Lāhainā Noon

Lāhainā Noon is that moment when the Sun is directly overhead. At the moment of Lāhainā Noon shadows disappear.

As the islands lie south of the Tropic of Cancer there is a day when the Sun will pass directly overhead as the summer solstice approaches, generally in late May. There is a second noon as the Sun’s position moves south again in July.

The term Lāhainā Noon is unique to the islands, being adopted by the Bishop Museum in the 1990’s to describe this event. The Hawaiian term lā hainā translates roughly as cruel Sun.

The exact date and time varies significantly across the islands and from year to year. The table below shows the time of Lāhainā Noon for various cities in 2019.

Lahiana Noon for May 2019
Naalehu 155°35’W19°03’NMay1512:19HST89.9
Hilo 155°05’W19°42’NMay1812:17HST89.9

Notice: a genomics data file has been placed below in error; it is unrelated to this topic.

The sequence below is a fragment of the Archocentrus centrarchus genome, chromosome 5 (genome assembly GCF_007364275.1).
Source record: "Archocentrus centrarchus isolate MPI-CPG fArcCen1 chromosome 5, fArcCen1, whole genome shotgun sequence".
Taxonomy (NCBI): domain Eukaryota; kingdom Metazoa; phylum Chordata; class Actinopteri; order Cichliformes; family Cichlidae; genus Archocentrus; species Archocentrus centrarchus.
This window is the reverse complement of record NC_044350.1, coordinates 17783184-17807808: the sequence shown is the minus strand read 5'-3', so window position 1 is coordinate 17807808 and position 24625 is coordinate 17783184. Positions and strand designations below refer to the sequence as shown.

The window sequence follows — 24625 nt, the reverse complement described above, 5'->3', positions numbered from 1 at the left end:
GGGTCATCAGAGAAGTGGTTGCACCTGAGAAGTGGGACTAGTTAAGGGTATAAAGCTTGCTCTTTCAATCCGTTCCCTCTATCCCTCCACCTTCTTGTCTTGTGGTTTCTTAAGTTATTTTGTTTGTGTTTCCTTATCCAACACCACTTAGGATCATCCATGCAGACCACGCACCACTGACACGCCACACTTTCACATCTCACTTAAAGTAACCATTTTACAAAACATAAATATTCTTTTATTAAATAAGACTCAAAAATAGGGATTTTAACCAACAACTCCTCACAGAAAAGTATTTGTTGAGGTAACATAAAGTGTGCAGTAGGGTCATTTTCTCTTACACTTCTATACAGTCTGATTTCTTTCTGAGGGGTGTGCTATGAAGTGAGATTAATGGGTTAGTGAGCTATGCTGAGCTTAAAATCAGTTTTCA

Kona 155°59’W19°39’NMay1812:20HST89.9
Waimea 155°40’W20°01’NMay2012:19HST89.9
Hawi 155°50’W20°14’NMay2112:20HST90.0
Hana 156°00’W20°46’NMay2312:21HST89.9
Kihei 156°27’W20°45’NMay2312:23HST89.9
Kahalui 156°28’W20°53’NMay2412:23HST89.9
Lahaina 156°40’W20°53’NMay2412:23HST89.9
Lanai City156°55’W20°50’NMay2412:24HST89.9
Honolulu 157°49’W21°18’NMay2612:28HST89.9
Kaneohe 157°48’W21°25’NMay2712:28HST89.9
Waialua 158°08’W21°34’NMay2812:30HST89.9
Lihue 159°22’W21°58’NMay3112:35HST90.0
Data from US Naval Observatory Data Services

Author: Andrew

An electrical engineer, amateur astronomer, and diver, living and working on the island of Hawaiʻi.

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